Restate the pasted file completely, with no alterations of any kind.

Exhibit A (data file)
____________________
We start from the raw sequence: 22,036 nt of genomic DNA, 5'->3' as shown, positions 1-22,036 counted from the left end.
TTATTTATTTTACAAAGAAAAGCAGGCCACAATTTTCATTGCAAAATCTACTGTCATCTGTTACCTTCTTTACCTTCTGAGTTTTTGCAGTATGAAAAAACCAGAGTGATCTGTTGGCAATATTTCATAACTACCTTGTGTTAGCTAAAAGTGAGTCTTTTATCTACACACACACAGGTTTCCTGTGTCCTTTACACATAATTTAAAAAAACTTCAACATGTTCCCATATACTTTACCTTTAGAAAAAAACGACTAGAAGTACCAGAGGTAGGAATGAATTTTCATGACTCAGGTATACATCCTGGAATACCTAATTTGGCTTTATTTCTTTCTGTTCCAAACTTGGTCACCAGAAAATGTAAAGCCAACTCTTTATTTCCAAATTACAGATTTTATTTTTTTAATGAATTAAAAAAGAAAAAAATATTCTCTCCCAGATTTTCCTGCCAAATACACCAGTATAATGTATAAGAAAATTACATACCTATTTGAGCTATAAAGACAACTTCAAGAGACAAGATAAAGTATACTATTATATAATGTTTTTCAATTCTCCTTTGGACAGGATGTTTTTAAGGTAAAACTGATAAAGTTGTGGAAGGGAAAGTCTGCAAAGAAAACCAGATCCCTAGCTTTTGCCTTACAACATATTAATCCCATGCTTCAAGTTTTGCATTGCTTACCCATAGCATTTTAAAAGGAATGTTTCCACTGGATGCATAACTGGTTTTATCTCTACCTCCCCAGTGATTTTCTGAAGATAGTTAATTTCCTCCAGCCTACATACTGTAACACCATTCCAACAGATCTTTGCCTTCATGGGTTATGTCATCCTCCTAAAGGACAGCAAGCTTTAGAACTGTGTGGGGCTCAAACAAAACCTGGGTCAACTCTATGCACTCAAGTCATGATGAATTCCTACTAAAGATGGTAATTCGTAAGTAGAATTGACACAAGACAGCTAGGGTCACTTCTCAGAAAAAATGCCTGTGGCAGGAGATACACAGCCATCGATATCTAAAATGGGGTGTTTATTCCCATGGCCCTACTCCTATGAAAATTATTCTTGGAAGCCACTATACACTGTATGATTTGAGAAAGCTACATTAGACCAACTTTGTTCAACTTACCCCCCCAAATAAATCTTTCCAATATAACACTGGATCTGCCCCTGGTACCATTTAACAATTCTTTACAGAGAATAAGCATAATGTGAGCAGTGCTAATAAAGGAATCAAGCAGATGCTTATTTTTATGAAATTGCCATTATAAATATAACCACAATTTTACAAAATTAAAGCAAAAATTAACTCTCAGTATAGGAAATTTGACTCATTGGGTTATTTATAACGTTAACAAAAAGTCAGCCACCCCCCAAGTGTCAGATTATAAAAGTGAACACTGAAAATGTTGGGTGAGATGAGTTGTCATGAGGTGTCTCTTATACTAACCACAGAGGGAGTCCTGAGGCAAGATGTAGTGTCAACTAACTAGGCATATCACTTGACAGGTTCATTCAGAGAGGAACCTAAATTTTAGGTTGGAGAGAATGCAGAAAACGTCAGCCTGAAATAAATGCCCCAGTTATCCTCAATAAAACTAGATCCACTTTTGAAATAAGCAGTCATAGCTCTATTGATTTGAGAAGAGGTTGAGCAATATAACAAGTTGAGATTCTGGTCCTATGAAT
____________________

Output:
We start from the raw sequence: 22,036 nt of genomic DNA, 5'->3' as shown, positions 1-22,036 counted from the left end.
TTATTTATTTTACAAAGAAAAGCAGGCCACAATTTTCATTGCAAAATCTACTGTCATCTGTTACCTTCTTTACCTTCTGAGTTTTTGCAGTATGAAAAAACCAGAGTGATCTGTTGGCAATATTTCATAACTACCTTGTGTTAGCTAAAAGTGAGTCTTTTATCTACACACACACAGGTTTCCTGTGTCCTTTACACATAATTTAAAAAAACTTCAACATGTTCCCATATACTTTACCTTTAGAAAAAAACGACTAGAAGTACCAGAGGTAGGAATGAATTTTCATGACTCAGGTATACATCCTGGAATACCTAATTTGGCTTTATTTCTTTCTGTTCCAAACTTGGTCACCAGAAAATGTAAAGCCAACTCTTTATTTCCAAATTACAGATTTTATTTTTTTAATGAATTAAAAAAGAAAAAAATATTCTCTCCCAGATTTTCCTGCCAAATACACCAGTATAATGTATAAGAAAATTACATACCTATTTGAGCTATAAAGACAACTTCAAGAGACAAGATAAAGTATACTATTATATAATGTTTTTCAATTCTCCTTTGGACAGGATGTTTTTAAGGTAAAACTGATAAAGTTGTGGAAGGGAAAGTCTGCAAAGAAAACCAGATCCCTAGCTTTTGCCTTACAACATATTAATCCCATGCTTCAAGTTTTGCATTGCTTACCCATAGCATTTTAAAAGGAATGTTTCCACTGGATGCATAACTGGTTTTATCTCTACCTCCCCAGTGATTTTCTGAAGATAGTTAATTTCCTCCAGCCTACATACTGTAACACCATTCCAACAGATCTTTGCCTTCATGGGTTATGTCATCCTCCTAAAGGACAGCAAGCTTTAGAACTGTGTGGGGCTCAAACAAAACCTGGGTCAACTCTATGCACTCAAGTCATGATGAATTCCTACTAAAGATGGTAATTCGTAAGTAGAATTGACACAAGACAGCTAGGGTCACTTCTCAGAAAAAATGCCTGTGGCAGGAGATACACAGCCATCGATATCTAAAATGGGGTGTTTATTCCCATGGCCCTACTCCTATGAAAATTATTCTTGGAAGCCACTATACACTGTATGATTTGAGAAAGCTACATTAGACCAACTTTGTTCAACTTACCCCCCCAAATAAATCTTTCCAATATAACACTGGATCTGCCCCTGGTACCATTTAACAATTCTTTACAGAGAATAAGCATAATGTGAGCAGTGCTAATAAAGGAATCAAGCAGATGCTTATTTTTATGAAATTGCCATTATAAATATAACCACAATTTTACAAAATTAAAGCAAAAATTAACTCTCAGTATAGGAAATTTGACTCATTGGGTTATTTATAACGTTAACAAAAAGTCAGCCACCCCCCAAGTGTCAGATTATAAAAGTGAACACTGAAAATGTTGGGTGAGATGAGTTGTCATGAGGTGTCTCTTATACTAACCACAGAGGGAGTCCTGAGGCAAGATGTAGTGTCAACTAACTAGGCATATCACTTGACAGGTTCATTCAGAGAGGAACCTAAATTTTAGGTTGGAGAGAATGCAGAAAACGTCAGCCTGAAATAAATGCCCCAGTTATCCTCAATAAAACTAGATCCACTTTTGAAATAAGCAGTCATAGCTCTATTGATTTGAGAAGAGGTTGAGCAATATAACAAGTTGAGATTCTGGTCCTATGAAT